As 2012 dawned, Montgomery County, Md., joined its neighbor the District of Columbia in taxing the use of disposable grocery bags. The Washington Times explained that effective New Year’s Day, shoppers in the state who use a store-provided bag must pay five cents for the privilege. The District has had a similar law in place since January 2010.
The new law is designed not as a revenue measure but to promote sound environmental practices. The county anticipates receiving $1 million in bag taxes annually, the Washington Post said, and that money will be deposited into the county’s Water Quality Protection Charge fund where it will be used for litter and pollution remediation.
Washington, D.C.’s experience with a plastic bag ban showed the win-win aspect of enacting such laws. The city expected its law to raise $3.5 million for environmental remediation, and fell short of financial projections by $1.5 million, the Washington Post said. But in falling short of predicted revenues, the measure achieved an arguably more important goal, dramatically reducing plastic bag use. From 2009 to 2010, the city’s plastic bag count dropped from 270 million to 55 million.
Far from the nation’s capital, other jurisdictions have been enacting plastic bag taxes and even outright bans in recent years. In 2011, there was a flurry of legislative activity on bag bans and taxes as the new year began. With all the bills that stalled in legislatures last year, 2012 could be a big year in the life of the plastic bag as the bills are revived or reworked. Plastic Bag Laws keeps a running tally of all bag laws proposed and enacted by states and municipalities. It also shares the experiences of jurisdictions with bag laws, including citizen support and opposition, retailer experience, environmental consequences, and litigation.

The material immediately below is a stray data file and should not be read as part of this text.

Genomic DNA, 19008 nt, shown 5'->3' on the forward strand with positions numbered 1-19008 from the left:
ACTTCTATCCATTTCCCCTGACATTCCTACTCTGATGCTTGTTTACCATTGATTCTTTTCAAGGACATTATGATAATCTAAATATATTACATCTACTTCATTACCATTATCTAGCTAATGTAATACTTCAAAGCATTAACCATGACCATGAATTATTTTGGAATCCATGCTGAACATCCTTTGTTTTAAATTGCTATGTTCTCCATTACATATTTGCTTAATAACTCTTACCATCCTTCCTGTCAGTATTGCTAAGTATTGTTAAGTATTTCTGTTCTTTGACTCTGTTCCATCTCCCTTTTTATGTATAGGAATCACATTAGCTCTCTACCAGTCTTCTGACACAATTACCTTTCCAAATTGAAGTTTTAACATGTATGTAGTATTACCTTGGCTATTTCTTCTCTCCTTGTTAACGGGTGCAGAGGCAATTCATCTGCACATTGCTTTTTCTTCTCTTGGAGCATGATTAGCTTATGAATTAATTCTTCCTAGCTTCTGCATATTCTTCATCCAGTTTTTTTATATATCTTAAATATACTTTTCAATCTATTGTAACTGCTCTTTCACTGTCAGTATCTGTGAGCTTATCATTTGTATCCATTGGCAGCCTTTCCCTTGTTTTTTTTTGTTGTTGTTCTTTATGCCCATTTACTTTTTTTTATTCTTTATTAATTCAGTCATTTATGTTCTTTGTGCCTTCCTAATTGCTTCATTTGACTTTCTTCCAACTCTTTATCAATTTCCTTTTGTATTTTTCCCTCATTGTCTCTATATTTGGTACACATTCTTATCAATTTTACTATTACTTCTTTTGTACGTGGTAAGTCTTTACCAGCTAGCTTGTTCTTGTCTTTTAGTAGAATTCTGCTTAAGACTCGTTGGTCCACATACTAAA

Treehugger listed some of the cities that had banned plastic checkout bags as of 2010. These include San Francisco, Malibu, Palo Alto and Fairfax, Cal.; Westport, Conn.; Bethel, Alaska; and the Outer Banks, N.C.
Bag bans came to Colorado in a somewhat surprising manner. Plastic Bag Laws recounts a contest between Telluride and Aspen to see which jurisdiction’s residents could bring more reusable bags with them to shop. Telluride won and then raced to beat out its larger competitor at enacting a plastic bag ban. Now both Telluride and Aspen have enacted bans, along with Basalt. Telluride’s ban took effect last year while the other bans will not be enforced until spring 2012.
Not all of the environmentalists’ efforts pay off when it comes to opposing the use of plastic bags. Numerous state legislatures have considered statewide action but to date none has enacted either a ban or tax on plastic bags, the National Conference of State Legislatures reported in February. Since then, more state legislation was considered and shot down.